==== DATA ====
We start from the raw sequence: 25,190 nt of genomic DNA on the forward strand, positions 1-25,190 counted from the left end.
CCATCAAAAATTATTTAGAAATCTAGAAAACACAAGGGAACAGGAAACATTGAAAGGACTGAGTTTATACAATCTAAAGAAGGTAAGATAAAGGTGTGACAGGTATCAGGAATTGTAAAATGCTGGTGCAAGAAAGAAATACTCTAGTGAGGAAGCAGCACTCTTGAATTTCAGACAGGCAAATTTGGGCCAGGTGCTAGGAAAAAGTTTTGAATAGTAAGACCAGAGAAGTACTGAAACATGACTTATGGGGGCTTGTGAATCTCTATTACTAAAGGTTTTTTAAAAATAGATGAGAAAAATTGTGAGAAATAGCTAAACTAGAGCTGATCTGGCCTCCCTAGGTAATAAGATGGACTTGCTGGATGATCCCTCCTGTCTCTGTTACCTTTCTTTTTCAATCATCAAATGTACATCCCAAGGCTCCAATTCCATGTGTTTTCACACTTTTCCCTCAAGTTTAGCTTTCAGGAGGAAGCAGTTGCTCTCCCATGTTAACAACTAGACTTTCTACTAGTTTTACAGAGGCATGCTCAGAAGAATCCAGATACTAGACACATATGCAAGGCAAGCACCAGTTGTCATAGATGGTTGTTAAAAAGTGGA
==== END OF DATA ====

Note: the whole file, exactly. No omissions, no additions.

We start from the raw sequence: 25,190 nt of genomic DNA on the forward strand, positions 1-25,190 counted from the left end.
CCATCAAAAATTATTTAGAAATCTAGAAAACACAAGGGAACAGGAAACATTGAAAGGACTGAGTTTATACAATCTAAAGAAGGTAAGATAAAGGTGTGACAGGTATCAGGAATTGTAAAATGCTGGTGCAAGAAAGAAATACTCTAGTGAGGAAGCAGCACTCTTGAATTTCAGACAGGCAAATTTGGGCCAGGTGCTAGGAAAAAGTTTTGAATAGTAAGACCAGAGAAGTACTGAAACATGACTTATGGGGGCTTGTGAATCTCTATTACTAAAGGTTTTTTAAAAATAGATGAGAAAAATTGTGAGAAATAGCTAAACTAGAGCTGATCTGGCCTCCCTAGGTAATAAGATGGACTTGCTGGATGATCCCTCCTGTCTCTGTTACCTTTCTTTTTCAATCATCAAATGTACATCCCAAGGCTCCAATTCCATGTGTTTTCACACTTTTCCCTCAAGTTTAGCTTTCAGGAGGAAGCAGTTGCTCTCCCATGTTAACAACTAGACTTTCTACTAGTTTTACAGAGGCATGCTCAGAAGAATCCAGATACTAGACACATATGCAAGGCAAGCACCAGTTGTCATAGATGGTTGTTAAAAAGTGGA